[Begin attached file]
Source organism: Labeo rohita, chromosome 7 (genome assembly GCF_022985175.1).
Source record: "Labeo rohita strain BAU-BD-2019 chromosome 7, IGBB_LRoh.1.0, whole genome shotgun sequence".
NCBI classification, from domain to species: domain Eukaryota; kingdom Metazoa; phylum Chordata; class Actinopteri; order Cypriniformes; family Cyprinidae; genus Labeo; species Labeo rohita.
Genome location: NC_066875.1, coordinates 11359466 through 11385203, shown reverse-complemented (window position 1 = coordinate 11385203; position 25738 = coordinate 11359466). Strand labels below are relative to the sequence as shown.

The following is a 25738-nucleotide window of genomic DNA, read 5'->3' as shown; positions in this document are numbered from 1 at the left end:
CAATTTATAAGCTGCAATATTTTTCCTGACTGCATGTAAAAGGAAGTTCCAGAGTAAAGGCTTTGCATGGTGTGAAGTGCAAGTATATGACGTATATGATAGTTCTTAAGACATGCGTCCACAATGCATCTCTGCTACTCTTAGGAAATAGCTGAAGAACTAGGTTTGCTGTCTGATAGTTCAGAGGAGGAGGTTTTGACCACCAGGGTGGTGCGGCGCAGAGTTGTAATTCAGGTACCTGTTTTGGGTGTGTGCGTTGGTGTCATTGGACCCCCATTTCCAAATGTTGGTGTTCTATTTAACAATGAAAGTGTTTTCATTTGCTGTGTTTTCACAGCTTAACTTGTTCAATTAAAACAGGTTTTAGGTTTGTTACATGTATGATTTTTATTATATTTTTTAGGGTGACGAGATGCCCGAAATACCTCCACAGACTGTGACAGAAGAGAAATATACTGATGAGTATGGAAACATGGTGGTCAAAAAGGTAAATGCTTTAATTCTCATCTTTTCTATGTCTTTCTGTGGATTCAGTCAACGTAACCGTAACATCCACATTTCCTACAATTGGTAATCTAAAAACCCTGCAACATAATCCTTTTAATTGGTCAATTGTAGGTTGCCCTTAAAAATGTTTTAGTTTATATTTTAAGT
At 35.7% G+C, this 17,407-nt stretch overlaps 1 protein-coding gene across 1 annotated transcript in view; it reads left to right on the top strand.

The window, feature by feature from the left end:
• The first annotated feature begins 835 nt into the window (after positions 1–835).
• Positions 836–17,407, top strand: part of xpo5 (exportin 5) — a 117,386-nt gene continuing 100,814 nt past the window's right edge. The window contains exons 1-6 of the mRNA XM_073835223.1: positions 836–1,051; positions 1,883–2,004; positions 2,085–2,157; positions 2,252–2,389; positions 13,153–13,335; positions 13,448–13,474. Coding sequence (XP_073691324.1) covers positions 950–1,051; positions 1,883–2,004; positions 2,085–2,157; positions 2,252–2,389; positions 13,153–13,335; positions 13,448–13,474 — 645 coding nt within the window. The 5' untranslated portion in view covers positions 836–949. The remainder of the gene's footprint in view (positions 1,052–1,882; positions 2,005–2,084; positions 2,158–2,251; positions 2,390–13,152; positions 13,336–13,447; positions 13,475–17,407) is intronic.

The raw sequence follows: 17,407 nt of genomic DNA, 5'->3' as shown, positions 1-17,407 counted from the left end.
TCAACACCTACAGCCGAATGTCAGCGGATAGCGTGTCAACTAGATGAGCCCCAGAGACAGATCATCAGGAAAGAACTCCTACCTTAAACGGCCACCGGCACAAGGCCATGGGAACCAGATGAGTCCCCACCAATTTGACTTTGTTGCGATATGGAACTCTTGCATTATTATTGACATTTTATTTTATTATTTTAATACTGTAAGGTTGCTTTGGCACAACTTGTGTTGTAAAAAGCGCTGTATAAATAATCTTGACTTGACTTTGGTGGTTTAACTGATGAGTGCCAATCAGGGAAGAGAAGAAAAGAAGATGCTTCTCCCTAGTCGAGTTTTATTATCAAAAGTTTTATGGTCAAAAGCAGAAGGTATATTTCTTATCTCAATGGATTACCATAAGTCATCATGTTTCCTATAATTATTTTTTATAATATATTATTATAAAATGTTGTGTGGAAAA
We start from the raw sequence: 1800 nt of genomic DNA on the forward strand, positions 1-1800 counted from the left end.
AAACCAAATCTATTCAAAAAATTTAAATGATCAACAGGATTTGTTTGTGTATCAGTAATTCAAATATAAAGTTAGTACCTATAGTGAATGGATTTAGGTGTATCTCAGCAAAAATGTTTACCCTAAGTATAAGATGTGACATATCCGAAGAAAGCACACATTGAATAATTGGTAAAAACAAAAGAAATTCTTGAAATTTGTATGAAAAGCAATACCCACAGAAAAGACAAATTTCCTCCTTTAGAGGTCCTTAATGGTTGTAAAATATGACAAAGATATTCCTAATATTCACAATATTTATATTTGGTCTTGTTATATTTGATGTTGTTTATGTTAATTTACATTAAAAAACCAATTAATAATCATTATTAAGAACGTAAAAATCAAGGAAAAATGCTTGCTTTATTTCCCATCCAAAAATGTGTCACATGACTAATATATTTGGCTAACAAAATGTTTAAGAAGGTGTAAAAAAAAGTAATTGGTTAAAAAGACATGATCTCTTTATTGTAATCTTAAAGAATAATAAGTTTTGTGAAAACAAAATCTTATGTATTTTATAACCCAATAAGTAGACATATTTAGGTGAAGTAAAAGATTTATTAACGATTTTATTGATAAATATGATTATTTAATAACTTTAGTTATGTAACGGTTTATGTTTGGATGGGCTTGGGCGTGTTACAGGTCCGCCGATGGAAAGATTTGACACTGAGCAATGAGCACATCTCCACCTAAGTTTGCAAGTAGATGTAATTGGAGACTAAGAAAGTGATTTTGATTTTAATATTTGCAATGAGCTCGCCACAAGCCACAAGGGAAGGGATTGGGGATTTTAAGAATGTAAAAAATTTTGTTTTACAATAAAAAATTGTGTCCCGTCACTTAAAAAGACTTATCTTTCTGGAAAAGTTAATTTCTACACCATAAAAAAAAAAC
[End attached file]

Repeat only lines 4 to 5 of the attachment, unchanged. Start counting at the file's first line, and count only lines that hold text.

Genome location: NC_066875.1, coordinates 11359466 through 11385203, shown reverse-complemented (window position 1 = coordinate 11385203; position 25738 = coordinate 11359466). Strand labels below are relative to the sequence as shown.

The following is a 25738-nucleotide window of genomic DNA, read 5'->3' as shown; positions in this document are numbered from 1 at the left end: